It’s not called the Côte d’Azur for nothing; this glimmering blue coastline is one of the Mediterranean’s prized gems tourism-wise and for its authentic, raw beauty. Let us take you on a walking tour of some of the best and most beautiful coastal paths, both the glamourous and the natural.
Glamour on La Croisette in Cannes
What would Cannes be without its international renowned promenade; the red carpet of stars and the glitterati for many decades? Part of France’s ‘cultural heritage’, it offers non-stop views of some of the finest hotels and designer shopping establishments in the city (if not in the whole Riviera) as well as exclusive beach bars, chic lounge areas and Cannes’ iconic white, sandy beaches. Offshore, dozens of some of the world’s largest and most impressive super yachts languish in the Mediterranean sunshine and the jet-set speed along the shore on jet-skis and high-powered speedboats.
Lined with the classic French Riviera palms - the emblem of the city and its world-famous Cannes Film Festival - this golden seafront walk runs the entire shoreline of Cannes and is around two kilometres in length. Public buses frequently drive parallel to La Croisette so should you feel too tired to return the way you’ve come, you can hop onboard a bus for as little as 1.50€. It is a must-see if you are visiting the area for the first time.
Island life on the Îles de Lérins
Jewels on the horizon, an oasis on the sea; the Lerins Island have long held a special place in the hearts of people living on the French Riviera and their unique geology and location just off the coast of Cannes has been attracting interest as far back as the Roman period.
The Lerins Islands, or the Îles de Lérins in French, are composed of two larger islands - Île Sainte-Marguerite and the Île Saint-Honorat - and two smaller, uninhabited islands - Îlot Saint-Ferréol and Îlot de la Tradelière.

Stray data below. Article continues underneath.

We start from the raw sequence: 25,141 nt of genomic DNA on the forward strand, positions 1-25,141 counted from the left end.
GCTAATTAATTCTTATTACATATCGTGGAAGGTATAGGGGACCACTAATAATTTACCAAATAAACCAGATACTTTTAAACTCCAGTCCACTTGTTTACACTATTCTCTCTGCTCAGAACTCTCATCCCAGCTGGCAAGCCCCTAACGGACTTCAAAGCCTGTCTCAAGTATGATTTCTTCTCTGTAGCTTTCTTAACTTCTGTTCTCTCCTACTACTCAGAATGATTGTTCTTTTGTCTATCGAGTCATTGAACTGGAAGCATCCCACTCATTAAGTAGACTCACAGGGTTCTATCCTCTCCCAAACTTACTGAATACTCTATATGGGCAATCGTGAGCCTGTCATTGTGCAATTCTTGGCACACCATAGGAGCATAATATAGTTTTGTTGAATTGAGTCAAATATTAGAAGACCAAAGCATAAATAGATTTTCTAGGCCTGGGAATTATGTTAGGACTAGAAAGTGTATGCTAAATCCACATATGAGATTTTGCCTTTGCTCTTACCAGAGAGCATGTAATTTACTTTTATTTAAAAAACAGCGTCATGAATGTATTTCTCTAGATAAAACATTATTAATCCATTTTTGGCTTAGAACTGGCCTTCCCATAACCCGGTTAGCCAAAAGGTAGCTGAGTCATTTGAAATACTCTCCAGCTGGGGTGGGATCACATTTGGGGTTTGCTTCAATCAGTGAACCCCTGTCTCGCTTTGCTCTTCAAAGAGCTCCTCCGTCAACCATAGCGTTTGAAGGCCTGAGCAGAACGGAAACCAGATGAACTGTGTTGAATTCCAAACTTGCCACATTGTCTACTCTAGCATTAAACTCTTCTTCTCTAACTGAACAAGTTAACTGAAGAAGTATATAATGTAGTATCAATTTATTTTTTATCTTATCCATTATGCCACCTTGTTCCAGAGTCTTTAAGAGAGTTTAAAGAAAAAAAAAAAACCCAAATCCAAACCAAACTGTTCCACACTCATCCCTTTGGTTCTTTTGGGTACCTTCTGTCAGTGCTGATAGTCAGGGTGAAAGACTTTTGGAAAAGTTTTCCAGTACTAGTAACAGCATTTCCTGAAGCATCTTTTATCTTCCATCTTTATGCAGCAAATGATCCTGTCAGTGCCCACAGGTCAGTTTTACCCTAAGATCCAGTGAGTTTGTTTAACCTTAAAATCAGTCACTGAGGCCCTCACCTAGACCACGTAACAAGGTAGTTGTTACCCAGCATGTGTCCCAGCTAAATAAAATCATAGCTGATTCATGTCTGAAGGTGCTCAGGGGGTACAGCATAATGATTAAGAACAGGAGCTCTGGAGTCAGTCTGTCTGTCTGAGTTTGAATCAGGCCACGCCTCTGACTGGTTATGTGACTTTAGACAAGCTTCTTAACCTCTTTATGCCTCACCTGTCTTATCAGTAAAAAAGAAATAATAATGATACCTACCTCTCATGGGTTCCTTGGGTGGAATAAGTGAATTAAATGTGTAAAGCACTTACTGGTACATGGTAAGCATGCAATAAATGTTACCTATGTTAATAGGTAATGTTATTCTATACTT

Much of Île Sainte-Marguerite’s heritage is tied to its infamy as the prison fortress where the mysterious Man in the Iron Mask was held captive during the late 17th century. While there may be no new clues to his true identity, visitors can explore his cell in the fort (now called the Musée de la Mer) as well as the many other treasures on show that have been discovered in shipwrecks dotted around the island over the years, such as Roman and Saracen ceramics and other ancient artefacts. The rest of the island is a paradise of eucalyptus-lined avenues and beaches, both of the pebbled and sandy kind. You can crisscross the island on well-guided paths or indulge in a full tour of the island’s shoreline, which is roughly a two hour trip.
Further to the south is the other ‘large’ island: Île Saint-Honorat. Cistercian monks have been living here for a staggering 1,600 years and once owned much of the French Riviera and neighbouring Italian provinces, although that time is now long gone as reflected by the crumbling 11th century monastery. Today the monks live a peaceful life and, while they may not be as profitable as they once were, between prayer they produce a range of classic Mediterranean products such as honey, oils and liqueurs. Their shining star is an exceptional collection of red and white wines, which have been enjoyed by world leaders at G20 summits. Visitors to the island can purchase these wines, but be wary of their hidden strengths - many of the wines are between 14 and 15% alcohol!
Ferry trips leave regularly throughout the day from Cannes’ Vieux Port and it is only a 30 minute trip from the cosmopolitan city to the tranquillity of these illusive islands.
Natural beauty on Theoule-sur-Mer’s La Pointe de l’Aiguille walk
Found on the most western edge of the Alpes-Maritimes at Theoule-sur-Mer is the beautiful park of La Pointe de l’Aiguille. From the Corniche de l’Estérel, take the small pathway to discover the extreme natural beauty of the area, with red, rocky crags plunging into the crystal waters of the region and native bushland clinging to the steep cliffs.
There are four little coves and bays here, which all offer exceptional snorkelling, but beware of urchins underfoot… You can pick up a waterproof map from the tourist office that will take you on an exciting underwater journey of the different marine habitats below the shoreline, but flippers or sea shoes are recommended as the map doesn’t track these spiky creatures everywhere they go!
The entire walk from the town of Theoule up to the hill-crest that owns panoramic views of the Golfe de la Napoule is around five kilometres and varies in steepness so be prepared for a little sweat, particularly during the humid months of summer.
Regardless of whether you prefer a coastal path, a hilltop hike or a city stroll, there is plenty of walking to be done in and around the wonderful city and beautiful coastline of Cannes. Make sure you check out our Hiking & Walking Guide before you go, and have a look at some of our favourite routes in the area.